William H. Dutton

William H. Dutton is Director of the Oxford Internet Institute, Professor of Internet Studies, and Professorial Fellow of Balliol College at the University of Oxford.

  • World Wide Research

    World Wide Research

    Reshaping the Sciences and Humanities

    William H. Dutton and Paul W. Jeffreys

    Experts examine ways in which the use of increasingly powerful and versatile digital information and communication technologies are transforming research activities across all disciplines.

    Advances in information and communication technology are transforming the way scholarly research is conducted across all disciplines. The use of increasingly powerful and versatile computer-based and networked systems promises to change research activity as profoundly as the mobile phone, the Internet, and email have changed everyday life. This book offers a comprehensive and accessible view of the use of these new approaches—called “e-Research”—and their ethical, legal, and institutional implications. The contributors, leading scholars from a range of disciplines, focus on how e-Research is reshaping not only how research is done but also, and more important, its outcomes. By anchoring their discussion in specific examples and case studies, they identify and analyze a promising set of practical developments and results associated with e-Research innovations. The contributors, who include Geoffrey Bowker, Christine Borgman, Paul Edwards, Tim Berners-Lee, and Hal Abelson, explain why and how e-Research activity can reconfigure access to networks of information, expertise, and experience, changing what researchers observe, with whom they collaborate, how they share information, what methods they use to report their findings, and what knowledge is required to do this. They discuss both the means of e-Research (new research-centered computational networks) and its purpose (to improve the quality of world-wide research).

    • Hardcover $14.75 £12.95
    • Paperback $8.75 £6.99
  • Transforming Enterprise

    Transforming Enterprise

    The Economic and Social Implications of Information Technology

    William H. Dutton, Brian Kahin, Ramon O'Callaghan, and Andrew W. Wyckoff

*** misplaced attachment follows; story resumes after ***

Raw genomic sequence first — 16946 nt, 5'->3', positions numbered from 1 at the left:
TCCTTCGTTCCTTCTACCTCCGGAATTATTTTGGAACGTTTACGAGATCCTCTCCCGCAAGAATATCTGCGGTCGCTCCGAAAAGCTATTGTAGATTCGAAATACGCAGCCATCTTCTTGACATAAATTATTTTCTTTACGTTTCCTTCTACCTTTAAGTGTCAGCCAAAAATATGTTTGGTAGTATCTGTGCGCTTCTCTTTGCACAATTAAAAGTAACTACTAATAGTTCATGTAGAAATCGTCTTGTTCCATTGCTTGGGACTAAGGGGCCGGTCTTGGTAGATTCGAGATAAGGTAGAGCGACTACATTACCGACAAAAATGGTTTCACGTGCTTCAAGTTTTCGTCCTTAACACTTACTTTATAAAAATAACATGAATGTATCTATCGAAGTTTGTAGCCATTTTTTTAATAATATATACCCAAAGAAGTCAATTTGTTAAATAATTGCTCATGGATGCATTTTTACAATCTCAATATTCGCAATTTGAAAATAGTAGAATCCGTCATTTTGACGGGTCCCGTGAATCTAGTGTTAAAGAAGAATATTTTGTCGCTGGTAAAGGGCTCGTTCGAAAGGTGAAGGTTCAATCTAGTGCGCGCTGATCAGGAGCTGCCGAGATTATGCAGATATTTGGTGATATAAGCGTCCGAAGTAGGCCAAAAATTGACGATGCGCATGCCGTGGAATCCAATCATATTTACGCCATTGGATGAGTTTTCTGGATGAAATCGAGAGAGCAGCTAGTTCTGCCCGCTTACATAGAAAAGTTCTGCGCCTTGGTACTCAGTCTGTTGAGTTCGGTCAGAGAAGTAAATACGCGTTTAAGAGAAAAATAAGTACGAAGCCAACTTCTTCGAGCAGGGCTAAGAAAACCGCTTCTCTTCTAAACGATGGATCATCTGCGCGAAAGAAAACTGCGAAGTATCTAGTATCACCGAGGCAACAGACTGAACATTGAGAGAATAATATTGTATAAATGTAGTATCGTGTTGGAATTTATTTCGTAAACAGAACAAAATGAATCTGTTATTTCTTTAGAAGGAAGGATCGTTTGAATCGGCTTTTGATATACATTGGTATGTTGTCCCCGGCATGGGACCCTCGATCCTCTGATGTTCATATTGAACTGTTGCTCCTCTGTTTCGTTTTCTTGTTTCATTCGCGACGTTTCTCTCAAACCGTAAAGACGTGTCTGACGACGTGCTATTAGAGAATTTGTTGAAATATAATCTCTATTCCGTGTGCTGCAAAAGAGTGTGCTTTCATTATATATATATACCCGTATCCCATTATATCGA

Innovators across all sectors of society are using information and communication technology to reshape economic and social activity. Even after the boom—and despite the bust—the process of structural change continues across organizational boundaries. Transforming Enterprise considers the implications of this change from a balanced, post-bust perspective. Original essays examine the impact on the economy as a whole, and, in particular, the effect on productivity; the role of information technology in creating and using knowledge—especially knowledge that leads to innovation; and new organizational models, as seen in the interlocking and overlapping networks made possible by the Internet. The authors also analyze structural changes in specific sectors, including the effect of information technology on the automotive industry, demand-driven production and flexible value chains in the personal computer industry, and new models of outsourced manufacturing in the electronics industry. The final essays examine the societal implications of the diverse ways that information technologies are used—across individuals, groups, communities, and nations—and considering questions of access and the digital divide.

    • Hardcover $17.75 £14.95
    • Paperback $32.00 £25.00

Contributor

  • Remaking the News

    Remaking the News

    Essays on the Future of Journalism Scholarship in the Digital Age

    Pablo J. Boczkowski and C. W. Anderson

    Leading scholars chart the future of studies on technology and journalism in the digital age.

    The use of digital technology has transformed the way news is produced, distributed, and received. Just as media organizations and journalists have realized that technology is a central and indispensable part of their enterprise, scholars of journalism have shifted their focus to the role of technology. In Remaking the News, leading scholars chart the future of studies on technology and journalism in the digital age.

    These ongoing changes in journalism invite scholars to rethink how they approach this dynamic field of inquiry. The contributors consider theoretical and methodological issues; concepts from the social science canon that can help make sense of journalism; the occupational culture and practice of journalism; and major gaps in current scholarship on the news: analyses of inequality, history, and failure.

    Contributors Mike Ananny, C. W. Anderson, Rodney Benson, Pablo J. Boczkowski, Michael X. Delli Carpini, Mark Deuze, William H. Dutton, Matthew Hindman, Seth C. Lewis, Eugenia Mitchelstein, W. Russell Neuman, Rasmus Kleis Nielsen, Zizi Papacharissi, Victor Pickard, Mirjam Prenger, Sue Robinson, Michael Schudson, Jane B. Singer, Natalie (Talia) Jomini Stroud, Karin Wahl-Jorgensen, Rodrigo Zamith

    • Hardcover $40.00 £30.00